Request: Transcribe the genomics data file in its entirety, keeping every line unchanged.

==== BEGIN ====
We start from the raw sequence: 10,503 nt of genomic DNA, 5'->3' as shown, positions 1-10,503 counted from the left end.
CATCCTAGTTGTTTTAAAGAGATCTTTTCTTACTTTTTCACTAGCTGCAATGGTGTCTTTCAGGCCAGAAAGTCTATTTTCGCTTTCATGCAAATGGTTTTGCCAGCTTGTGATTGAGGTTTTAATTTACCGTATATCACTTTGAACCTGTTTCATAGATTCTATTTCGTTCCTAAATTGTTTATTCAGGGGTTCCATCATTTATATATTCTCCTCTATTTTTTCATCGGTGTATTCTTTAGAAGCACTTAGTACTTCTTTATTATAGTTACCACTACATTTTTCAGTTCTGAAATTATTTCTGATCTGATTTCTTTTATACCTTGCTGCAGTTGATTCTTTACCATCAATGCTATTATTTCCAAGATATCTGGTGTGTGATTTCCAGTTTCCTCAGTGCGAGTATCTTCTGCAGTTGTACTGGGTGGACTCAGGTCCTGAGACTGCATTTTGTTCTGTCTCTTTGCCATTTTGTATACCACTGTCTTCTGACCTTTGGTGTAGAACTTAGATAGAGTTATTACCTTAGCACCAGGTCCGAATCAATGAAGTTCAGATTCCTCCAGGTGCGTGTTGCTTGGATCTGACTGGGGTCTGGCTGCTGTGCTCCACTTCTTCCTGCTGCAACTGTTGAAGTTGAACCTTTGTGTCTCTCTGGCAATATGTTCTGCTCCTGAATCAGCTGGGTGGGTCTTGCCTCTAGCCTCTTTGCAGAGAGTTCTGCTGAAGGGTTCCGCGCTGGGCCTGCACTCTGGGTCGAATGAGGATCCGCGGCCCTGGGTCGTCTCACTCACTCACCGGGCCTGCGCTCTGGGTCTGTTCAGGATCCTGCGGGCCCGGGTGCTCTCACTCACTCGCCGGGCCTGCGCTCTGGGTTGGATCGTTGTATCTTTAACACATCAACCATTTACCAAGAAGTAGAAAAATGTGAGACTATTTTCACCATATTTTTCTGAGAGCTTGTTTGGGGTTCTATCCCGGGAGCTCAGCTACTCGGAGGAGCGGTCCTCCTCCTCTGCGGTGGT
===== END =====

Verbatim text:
We start from the raw sequence: 10,503 nt of genomic DNA, 5'->3' as shown, positions 1-10,503 counted from the left end.
CATCCTAGTTGTTTTAAAGAGATCTTTTCTTACTTTTTCACTAGCTGCAATGGTGTCTTTCAGGCCAGAAAGTCTATTTTCGCTTTCATGCAAATGGTTTTGCCAGCTTGTGATTGAGGTTTTAATTTACCGTATATCACTTTGAACCTGTTTCATAGATTCTATTTCGTTCCTAAATTGTTTATTCAGGGGTTCCATCATTTATATATTCTCCTCTATTTTTTCATCGGTGTATTCTTTAGAAGCACTTAGTACTTCTTTATTATAGTTACCACTACATTTTTCAGTTCTGAAATTATTTCTGATCTGATTTCTTTTATACCTTGCTGCAGTTGATTCTTTACCATCAATGCTATTATTTCCAAGATATCTGGTGTGTGATTTCCAGTTTCCTCAGTGCGAGTATCTTCTGCAGTTGTACTGGGTGGACTCAGGTCCTGAGACTGCATTTTGTTCTGTCTCTTTGCCATTTTGTATACCACTGTCTTCTGACCTTTGGTGTAGAACTTAGATAGAGTTATTACCTTAGCACCAGGTCCGAATCAATGAAGTTCAGATTCCTCCAGGTGCGTGTTGCTTGGATCTGACTGGGGTCTGGCTGCTGTGCTCCACTTCTTCCTGCTGCAACTGTTGAAGTTGAACCTTTGTGTCTCTCTGGCAATATGTTCTGCTCCTGAATCAGCTGGGTGGGTCTTGCCTCTAGCCTCTTTGCAGAGAGTTCTGCTGAAGGGTTCCGCGCTGGGCCTGCACTCTGGGTCGAATGAGGATCCGCGGCCCTGGGTCGTCTCACTCACTCACCGGGCCTGCGCTCTGGGTCTGTTCAGGATCCTGCGGGCCCGGGTGCTCTCACTCACTCGCCGGGCCTGCGCTCTGGGTTGGATCGTTGTATCTTTAACACATCAACCATTTACCAAGAAGTAGAAAAATGTGAGACTATTTTCACCATATTTTTCTGAGAGCTTGTTTGGGGTTCTATCCCGGGAGCTCAGCTACTCGGAGGAGCGGTCCTCCTCCTCTGCGGTGGT